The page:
Archeologists find ancient tunnel used by Jews to escape Roman conquest of Jerusalem

From the International Herald Tribune: Archeologists find ancient tunnel used by Jews to escape Roman conquest of Jerusalem.

Israeli archeologists on Sunday said they’ve stumbled upon the site of one of the great dramatic scenes of the Roman sacking of Jerusalem 2,000 years ago: the subterranean drainage channel Jews used to escape from the city’s Roman conquerors.

The ancient tunnel was dug beneath what would become the main road of Jerusalem in the days of the second biblical Temple, which the Romans destroyed in the year 70, the dig’s directors, archaeology Professor Ronny Reich of the University of Haifa and Eli Shukron of the Israel Antiquities Authority, told a news conference.

The channel was buried beneath the rubble of the sacking, and the parts that have been exposed since it was discovered two weeks ago have been preserved intact.

The walls — ashlar stones one meter (3 feet) deep — reach a height of 3 meters (10 feet) in some places and are covered by heavy stone slabs that were the main road’s paving stones, Shukron said. Several manholes are visible, and portions of the original plastering remain, he said.

Pottery sherds, vessel fragments and coins from the end of the Second Temple period were discovered inside the channel, attesting to its age, Reich said. [continue]

2 thoughts on “Archeologists find ancient tunnel used by Jews to escape Roman conquest of Jerusalem

  1. A fascinating article, but what it fails to mention is that the escape tunnel discovery strikingly confirms University of Chicago historian Norman Golb’s theory, now supported by an entire series of Israeli archaeologists, that the Dead Sea Scrolls are the remains of Jerusalem libraries, smuggled out of the city for hiding during the Roman siege of 70 A.D. In his books and articles, Golb has specifically argued that Jews used tunnels to get the scrolls out and took them down to the Dead Sea region through various wadis including the Kidron, which is precisely where this tunnel is thought to exit (see the last sentence of the article). The famous Copper Scroll found with other scrolls in one of the caves near Qumran describes a deposit of silver as being hidden near the “dam at the mouth of the Kidron gorge.”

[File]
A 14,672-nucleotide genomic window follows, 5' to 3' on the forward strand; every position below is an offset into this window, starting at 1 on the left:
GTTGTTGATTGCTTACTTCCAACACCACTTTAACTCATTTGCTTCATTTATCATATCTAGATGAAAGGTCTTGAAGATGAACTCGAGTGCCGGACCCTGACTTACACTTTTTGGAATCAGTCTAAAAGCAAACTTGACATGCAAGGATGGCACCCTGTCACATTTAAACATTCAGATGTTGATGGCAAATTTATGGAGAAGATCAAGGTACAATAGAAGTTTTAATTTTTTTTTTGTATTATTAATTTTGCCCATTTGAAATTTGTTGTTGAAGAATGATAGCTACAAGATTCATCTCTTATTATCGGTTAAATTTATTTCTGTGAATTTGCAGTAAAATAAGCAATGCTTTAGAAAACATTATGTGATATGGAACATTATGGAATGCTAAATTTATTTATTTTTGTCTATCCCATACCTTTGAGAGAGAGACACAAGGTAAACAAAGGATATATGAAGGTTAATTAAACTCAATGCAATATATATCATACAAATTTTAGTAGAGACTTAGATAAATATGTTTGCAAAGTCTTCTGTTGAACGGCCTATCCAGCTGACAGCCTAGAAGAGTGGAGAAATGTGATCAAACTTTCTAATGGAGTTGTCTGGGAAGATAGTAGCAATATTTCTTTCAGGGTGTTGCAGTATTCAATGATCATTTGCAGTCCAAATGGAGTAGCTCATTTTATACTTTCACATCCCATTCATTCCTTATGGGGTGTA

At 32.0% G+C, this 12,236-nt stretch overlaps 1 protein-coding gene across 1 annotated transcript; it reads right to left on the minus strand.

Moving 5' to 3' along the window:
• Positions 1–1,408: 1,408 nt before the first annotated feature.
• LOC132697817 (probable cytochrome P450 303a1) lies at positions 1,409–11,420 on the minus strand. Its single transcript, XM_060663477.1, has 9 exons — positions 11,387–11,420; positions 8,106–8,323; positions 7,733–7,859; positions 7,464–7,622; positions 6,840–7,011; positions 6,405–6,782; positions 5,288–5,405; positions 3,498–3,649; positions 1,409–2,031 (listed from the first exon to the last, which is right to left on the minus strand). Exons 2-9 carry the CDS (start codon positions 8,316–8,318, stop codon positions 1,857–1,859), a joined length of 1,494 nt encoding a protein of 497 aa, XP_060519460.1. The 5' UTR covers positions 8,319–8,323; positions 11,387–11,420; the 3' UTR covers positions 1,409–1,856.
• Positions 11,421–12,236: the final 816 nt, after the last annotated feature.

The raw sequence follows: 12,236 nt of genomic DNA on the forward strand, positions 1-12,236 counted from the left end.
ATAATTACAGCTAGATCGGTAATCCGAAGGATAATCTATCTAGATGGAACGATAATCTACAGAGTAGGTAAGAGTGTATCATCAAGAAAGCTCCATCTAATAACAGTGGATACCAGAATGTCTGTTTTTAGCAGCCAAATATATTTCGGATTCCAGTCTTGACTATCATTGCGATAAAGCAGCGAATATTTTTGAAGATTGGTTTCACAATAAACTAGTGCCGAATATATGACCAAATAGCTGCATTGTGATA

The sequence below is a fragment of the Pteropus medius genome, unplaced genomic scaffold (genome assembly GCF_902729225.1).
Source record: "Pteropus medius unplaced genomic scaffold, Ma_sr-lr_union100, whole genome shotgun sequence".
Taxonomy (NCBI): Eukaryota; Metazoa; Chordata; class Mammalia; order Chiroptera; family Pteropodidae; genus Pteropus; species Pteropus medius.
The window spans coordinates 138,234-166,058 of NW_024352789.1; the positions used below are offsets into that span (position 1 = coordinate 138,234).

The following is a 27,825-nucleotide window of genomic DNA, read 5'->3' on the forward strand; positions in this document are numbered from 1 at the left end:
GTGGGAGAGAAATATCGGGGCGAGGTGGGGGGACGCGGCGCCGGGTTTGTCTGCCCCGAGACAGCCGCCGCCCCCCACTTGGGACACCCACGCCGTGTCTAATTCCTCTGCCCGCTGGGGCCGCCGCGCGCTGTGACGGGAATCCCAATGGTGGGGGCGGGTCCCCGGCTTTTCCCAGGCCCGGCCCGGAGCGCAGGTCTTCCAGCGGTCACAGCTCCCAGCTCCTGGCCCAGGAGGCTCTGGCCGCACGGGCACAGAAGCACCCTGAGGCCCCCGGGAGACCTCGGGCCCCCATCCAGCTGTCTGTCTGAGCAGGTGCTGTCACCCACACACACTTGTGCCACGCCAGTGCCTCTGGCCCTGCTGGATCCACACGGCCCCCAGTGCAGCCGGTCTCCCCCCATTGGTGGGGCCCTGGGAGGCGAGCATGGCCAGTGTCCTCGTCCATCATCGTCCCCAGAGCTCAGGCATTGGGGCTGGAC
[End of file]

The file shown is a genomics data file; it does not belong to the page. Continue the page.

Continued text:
This also puts a spotlight on a current controversy involving a major exhibition of the Scrolls taking place in San Diego. Pursuant to an agreement that violates virtually all of the norms of institutional neutrality, the San Diego Natural History Museum has excluded all of the researchers who have rejected the “Qumran-Essene” theory of scroll origins from participating in its lecture series and, in the exhibit itself, has intentionally misinformed the public concerning the grounds supporting the Jerusalem theory.

    For further information on the controversy surrounding this exhibit, see the posting entitled “Chronology of Dead Sea Scrolls controversy in San Diego” on WordPress, and the articles by Charles Gadda on the Nowpublic site, in particular the one entitled “Christian fundamentalism and the Dead Sea Scrolls in San Diego.”

    Follow Gadda’s links for his other articles too, they expose a truly outrageous scandal.

  2. Golb has posted an article about this tunnel discovery on the Oriental Institute website, with a list of passages from Josephus. Apparently, not only did the archaeologists blunder in stating that Josephus described refugees hiding in this particular tunnel, but they also were not aware that several similarly gigantic tunnels were unearthed in Jerusalem during the 19th century (Golb reproduces four illustrations from a book published in 1876 entitled Underground Jerusalem). It’s really somewhat amazing how the public always ends up being misinformed by amateurishly erroneous declarations coming from archaeologists who simply cannot get their act together and do their homework. The link to Golb’s article is:

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